A scan of the Dog's Trust accounts threw up some detail. They spend twenty million a year on marketing themselves to people approaching the gates of death. Lots of subtle messaging no doubt. Do you really like your relatives? Face it, the bastards have ignored you for years and only now are they turning up. Why is that? Maybe they have set their hearts on building a new conservatory like the one their next door neighbours put up last year.... think about it .... do the greedy bastards really deserve it... or maybe you can take the opportunity to stick two fingers up at them and leave it all to the dogs. Our lovely, cuddly, loyal furry friends..... go on....
It seems most of the Dogs Trust £111 million a year comes from wills. So it seems the £22 million they spend on marketing themselves is money well spent.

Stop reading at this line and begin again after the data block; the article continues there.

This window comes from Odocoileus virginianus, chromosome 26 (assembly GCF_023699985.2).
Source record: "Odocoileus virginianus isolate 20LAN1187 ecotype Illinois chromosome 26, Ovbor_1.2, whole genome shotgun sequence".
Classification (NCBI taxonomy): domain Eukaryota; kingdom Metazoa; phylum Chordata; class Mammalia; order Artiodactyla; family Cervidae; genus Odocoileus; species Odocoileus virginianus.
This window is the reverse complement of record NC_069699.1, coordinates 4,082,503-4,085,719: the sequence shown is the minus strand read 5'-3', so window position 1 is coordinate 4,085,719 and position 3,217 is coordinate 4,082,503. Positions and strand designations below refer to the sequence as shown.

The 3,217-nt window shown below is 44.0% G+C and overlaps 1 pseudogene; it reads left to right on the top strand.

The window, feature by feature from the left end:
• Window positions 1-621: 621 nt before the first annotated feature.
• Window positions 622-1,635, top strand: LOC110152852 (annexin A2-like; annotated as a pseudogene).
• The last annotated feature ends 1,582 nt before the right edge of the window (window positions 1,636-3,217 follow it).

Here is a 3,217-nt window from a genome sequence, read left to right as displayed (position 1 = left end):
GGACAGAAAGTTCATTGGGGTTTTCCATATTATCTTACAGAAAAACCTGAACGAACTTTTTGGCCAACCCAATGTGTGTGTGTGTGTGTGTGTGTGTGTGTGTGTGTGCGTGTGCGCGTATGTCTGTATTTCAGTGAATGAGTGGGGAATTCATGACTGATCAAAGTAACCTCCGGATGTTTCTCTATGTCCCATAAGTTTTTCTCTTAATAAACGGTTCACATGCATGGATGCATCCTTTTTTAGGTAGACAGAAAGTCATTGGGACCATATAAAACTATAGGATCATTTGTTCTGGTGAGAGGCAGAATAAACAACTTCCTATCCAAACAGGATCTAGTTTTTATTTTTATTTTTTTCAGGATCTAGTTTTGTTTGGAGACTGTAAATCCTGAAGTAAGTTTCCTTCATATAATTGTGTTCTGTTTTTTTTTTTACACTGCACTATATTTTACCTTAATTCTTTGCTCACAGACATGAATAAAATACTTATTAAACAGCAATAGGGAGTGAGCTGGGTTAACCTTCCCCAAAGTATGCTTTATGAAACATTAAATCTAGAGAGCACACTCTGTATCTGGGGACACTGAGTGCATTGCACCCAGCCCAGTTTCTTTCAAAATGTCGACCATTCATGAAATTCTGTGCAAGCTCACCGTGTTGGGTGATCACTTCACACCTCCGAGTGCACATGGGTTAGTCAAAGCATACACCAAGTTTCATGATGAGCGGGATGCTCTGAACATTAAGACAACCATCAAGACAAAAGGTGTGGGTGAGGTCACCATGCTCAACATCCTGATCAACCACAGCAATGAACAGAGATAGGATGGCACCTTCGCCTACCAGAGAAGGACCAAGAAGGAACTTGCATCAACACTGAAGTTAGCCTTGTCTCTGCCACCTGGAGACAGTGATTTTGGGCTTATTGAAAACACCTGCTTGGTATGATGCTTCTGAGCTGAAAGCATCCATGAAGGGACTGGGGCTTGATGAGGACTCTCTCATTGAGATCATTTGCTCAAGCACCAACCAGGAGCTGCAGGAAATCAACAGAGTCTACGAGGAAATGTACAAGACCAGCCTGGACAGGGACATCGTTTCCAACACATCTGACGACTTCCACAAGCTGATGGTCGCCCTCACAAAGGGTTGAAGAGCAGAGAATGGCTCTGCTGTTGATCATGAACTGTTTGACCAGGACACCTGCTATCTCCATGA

First Base has been around for 16 years now and we have only once received anything from a will. Obviously we're not spending enough on pushing ourselves forward. But would it make any difference if we did? I doubt it. Poor people or dogs? Not exactly a fair contest, right? Our furry friends will win the day every time.
Last year about a million emergency food parcels were handed out in the UK. If foodbanks like First Base enjoyed the a Dogs Trust level of income, then we could all have dished out Fortnum and Mason hampers and still had plenty of cash left over to award ourselves state of the art offices, gilded pensions and fat salaries.
And brand, spanking new double wheel base vans.
Dream on Frankland.
So I bought my packs of instant custard and went back to First Base. The phone rang. A support worker with the day's first tale of woe.
A man. 57 years old. From Latvia. Been in Scotland for twenty years and working every step of the way. Until now. Until his doctor diagnosed the pain as liver cancer.
A rejected claim for Universal Credit. An appeal in place. Probably nine months until any kind of decision. Income right now? Zero. Savings? Zero. Family to offer support? Zero.